Donald Trump Exits Incognito Mode, Announcing Lawsuit Against Google and Big Tech
Today former President Donald J. Trump abandoned his media hiatus, returning to the public with a major announcement:
He has filed a class-action lawsuit against Facebook, Twitter, and Google for censorship─ a violation of the First Amendment.
This comes after the former President was banned from both Twitter and Facebook in connection to Trump’s tweets during the Capitol Riots of January 6th. Trump is arguing that his banishment from the platforms, along with other moderation practices, is unconstitutional.
Because these Big-Tech groups are privately owned, it is assumed that they are not subject to the First Amendment or censorship laws supplementing it. The lawsuit claims otherwise.
Does the Suit Have Legs?
In the 34-page complaint, Trump and his consorts alleged that these companies have become so deeply entrenched in the lives of the American public that they should be considered “state actors.”
The complaint addresses previously enacted legislation that protects the rights of private online entities to supervise and moderate content posted to their platforms.
However, The Communications Decency Act of 1996 was established to regulate and minimize obscene materials on the Internet without holding social media entities liable for third-party posts.
This gave budding social networks full autonomy over the content on their sites, though site moderation has proved to be a contentious topic for several decades.
Since then, many of these social media websites have grown into multi-billion-dollar conglomerates. They have become such an integral part of our communication infrastructure that political figures are expected to have and be active on these platforms.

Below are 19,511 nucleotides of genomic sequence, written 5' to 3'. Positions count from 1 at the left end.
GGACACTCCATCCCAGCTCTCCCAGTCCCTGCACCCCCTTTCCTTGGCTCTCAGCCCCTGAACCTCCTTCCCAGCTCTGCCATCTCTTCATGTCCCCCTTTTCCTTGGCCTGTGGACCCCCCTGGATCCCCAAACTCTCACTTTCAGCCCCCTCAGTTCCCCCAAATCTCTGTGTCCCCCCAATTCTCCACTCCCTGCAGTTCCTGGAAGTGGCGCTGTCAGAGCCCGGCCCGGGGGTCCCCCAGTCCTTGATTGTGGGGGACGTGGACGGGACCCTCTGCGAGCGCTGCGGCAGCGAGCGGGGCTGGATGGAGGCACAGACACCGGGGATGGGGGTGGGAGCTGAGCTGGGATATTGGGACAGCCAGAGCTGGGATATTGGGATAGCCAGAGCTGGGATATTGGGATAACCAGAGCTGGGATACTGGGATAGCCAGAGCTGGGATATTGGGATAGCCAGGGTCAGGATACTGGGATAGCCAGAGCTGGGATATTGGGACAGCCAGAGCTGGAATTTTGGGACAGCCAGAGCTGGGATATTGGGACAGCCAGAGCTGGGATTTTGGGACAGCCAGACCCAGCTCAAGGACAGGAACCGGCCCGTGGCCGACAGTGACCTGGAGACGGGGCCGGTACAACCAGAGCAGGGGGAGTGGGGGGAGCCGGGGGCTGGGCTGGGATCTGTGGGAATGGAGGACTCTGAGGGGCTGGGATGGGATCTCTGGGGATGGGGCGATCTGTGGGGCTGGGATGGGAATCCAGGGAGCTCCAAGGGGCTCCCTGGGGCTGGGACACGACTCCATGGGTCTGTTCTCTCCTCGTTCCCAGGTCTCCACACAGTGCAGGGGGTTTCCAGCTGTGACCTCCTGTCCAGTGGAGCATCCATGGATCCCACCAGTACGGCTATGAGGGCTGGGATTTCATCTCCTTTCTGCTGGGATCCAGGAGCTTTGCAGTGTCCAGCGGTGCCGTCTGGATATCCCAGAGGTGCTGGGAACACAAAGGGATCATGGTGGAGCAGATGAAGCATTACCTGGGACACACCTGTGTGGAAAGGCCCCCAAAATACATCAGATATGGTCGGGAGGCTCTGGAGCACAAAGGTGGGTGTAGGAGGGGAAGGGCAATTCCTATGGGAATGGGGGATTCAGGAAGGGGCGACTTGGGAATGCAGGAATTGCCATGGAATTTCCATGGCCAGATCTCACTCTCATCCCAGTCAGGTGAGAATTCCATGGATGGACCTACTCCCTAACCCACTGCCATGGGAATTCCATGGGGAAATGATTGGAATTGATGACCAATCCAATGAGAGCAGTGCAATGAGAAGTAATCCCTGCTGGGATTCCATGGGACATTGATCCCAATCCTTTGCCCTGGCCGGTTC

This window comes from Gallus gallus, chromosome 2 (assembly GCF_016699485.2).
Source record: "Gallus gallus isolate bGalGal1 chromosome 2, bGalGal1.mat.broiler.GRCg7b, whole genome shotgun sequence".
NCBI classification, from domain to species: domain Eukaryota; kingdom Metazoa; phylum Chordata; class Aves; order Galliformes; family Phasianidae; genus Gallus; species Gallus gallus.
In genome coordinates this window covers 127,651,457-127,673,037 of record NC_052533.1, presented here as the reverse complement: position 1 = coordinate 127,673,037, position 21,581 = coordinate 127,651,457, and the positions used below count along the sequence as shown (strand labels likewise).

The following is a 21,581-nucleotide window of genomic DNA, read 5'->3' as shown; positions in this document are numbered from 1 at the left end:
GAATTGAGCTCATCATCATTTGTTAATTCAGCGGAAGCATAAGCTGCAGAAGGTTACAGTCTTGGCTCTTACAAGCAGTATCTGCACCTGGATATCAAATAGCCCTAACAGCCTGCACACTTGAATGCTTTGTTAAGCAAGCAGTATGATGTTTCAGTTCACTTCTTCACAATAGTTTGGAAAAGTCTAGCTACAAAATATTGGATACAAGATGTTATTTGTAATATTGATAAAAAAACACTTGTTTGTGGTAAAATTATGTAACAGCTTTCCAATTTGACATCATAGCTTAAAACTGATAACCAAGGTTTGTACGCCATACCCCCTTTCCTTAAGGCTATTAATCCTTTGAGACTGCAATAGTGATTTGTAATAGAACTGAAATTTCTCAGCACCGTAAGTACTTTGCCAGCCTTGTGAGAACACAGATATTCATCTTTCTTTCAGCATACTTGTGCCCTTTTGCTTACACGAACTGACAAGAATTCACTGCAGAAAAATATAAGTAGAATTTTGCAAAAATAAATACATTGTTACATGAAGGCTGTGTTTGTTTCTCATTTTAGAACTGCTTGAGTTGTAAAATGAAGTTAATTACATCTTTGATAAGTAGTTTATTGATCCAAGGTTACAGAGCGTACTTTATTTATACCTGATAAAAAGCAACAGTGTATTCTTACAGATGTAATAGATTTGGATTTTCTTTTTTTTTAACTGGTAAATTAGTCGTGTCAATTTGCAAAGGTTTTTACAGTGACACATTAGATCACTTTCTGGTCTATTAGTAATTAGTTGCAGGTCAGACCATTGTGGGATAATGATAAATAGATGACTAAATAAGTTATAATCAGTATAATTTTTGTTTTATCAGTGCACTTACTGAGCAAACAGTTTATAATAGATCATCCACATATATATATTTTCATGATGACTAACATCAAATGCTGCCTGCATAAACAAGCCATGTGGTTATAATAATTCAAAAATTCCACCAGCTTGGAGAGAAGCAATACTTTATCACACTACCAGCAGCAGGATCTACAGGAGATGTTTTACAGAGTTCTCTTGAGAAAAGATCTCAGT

This is one of the main points Trump fixated on as he addressed attendees at the Bedminster Golf Club.
“While the social media companies are officially private entities, in recent years they have ceased to be private with the enactment and their historical use of Section 230, which profoundly protects them from liability,” – Donald J. Trump, 07/07/21.
A Brand-New Landscape
Although the argument has substance, a Supreme Court precedent made in Trump’s favor has the potential to completely disrupt our understanding of private and public corporations in the United States.
Furthermore, it could open the floodgates to an all-out revival of the 90’s/2000’s internet era─ where videos of actual murder were really just a click away. While this is merely speculation, it is critical to understand the ramifications of such a massive internet overturn.
If Trump should win this case, there will undoubtedly be a slew of other landmark suits to follow. Nonetheless, it will be exasperating work to prove that any of the accused tech giants should be considered public entities.
Even so, the Trumps and their affiliates are well-renowned for their exceptional legal team. While the direction of this case remains up in the air, there’s one thing for sure: Donald Trump won’t be leaving the headlines anytime soon.